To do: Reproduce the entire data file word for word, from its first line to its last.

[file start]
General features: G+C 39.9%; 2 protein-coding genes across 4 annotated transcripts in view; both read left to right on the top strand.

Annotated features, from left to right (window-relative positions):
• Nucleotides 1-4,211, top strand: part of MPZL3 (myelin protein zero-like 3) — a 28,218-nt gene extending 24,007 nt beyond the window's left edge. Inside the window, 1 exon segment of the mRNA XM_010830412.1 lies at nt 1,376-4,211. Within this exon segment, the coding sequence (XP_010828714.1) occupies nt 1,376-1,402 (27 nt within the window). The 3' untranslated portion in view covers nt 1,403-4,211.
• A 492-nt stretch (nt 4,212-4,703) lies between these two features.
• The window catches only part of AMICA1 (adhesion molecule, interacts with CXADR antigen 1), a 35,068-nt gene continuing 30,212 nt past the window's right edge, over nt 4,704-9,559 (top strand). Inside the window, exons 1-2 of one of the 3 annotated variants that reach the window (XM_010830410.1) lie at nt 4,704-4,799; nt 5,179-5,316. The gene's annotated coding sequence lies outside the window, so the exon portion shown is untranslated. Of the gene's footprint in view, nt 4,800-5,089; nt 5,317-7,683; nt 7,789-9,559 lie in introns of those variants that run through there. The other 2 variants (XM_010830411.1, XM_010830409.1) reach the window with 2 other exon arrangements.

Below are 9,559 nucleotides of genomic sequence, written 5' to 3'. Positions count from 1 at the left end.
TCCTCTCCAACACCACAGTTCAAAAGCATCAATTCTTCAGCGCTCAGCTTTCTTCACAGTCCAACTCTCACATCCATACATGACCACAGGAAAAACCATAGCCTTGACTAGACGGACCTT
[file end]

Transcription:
General features: G+C 39.9%; 2 protein-coding genes across 4 annotated transcripts in view; both read left to right on the top strand.

Annotated features, from left to right (window-relative positions):
• Nucleotides 1-4,211, top strand: part of MPZL3 (myelin protein zero-like 3) — a 28,218-nt gene extending 24,007 nt beyond the window's left edge. Inside the window, 1 exon segment of the mRNA XM_010830412.1 lies at nt 1,376-4,211. Within this exon segment, the coding sequence (XP_010828714.1) occupies nt 1,376-1,402 (27 nt within the window). The 3' untranslated portion in view covers nt 1,403-4,211.
• A 492-nt stretch (nt 4,212-4,703) lies between these two features.
• The window catches only part of AMICA1 (adhesion molecule, interacts with CXADR antigen 1), a 35,068-nt gene continuing 30,212 nt past the window's right edge, over nt 4,704-9,559 (top strand). Inside the window, exons 1-2 of one of the 3 annotated variants that reach the window (XM_010830410.1) lie at nt 4,704-4,799; nt 5,179-5,316. The gene's annotated coding sequence lies outside the window, so the exon portion shown is untranslated. Of the gene's footprint in view, nt 4,800-5,089; nt 5,317-7,683; nt 7,789-9,559 lie in introns of those variants that run through there. The other 2 variants (XM_010830411.1, XM_010830409.1) reach the window with 2 other exon arrangements.

Below are 9,559 nucleotides of genomic sequence, written 5' to 3'. Positions count from 1 at the left end.
TCCTCTCCAACACCACAGTTCAAAAGCATCAATTCTTCAGCGCTCAGCTTTCTTCACAGTCCAACTCTCACATCCATACATGACCACAGGAAAAACCATAGCCTTGACTAGACGGACCTT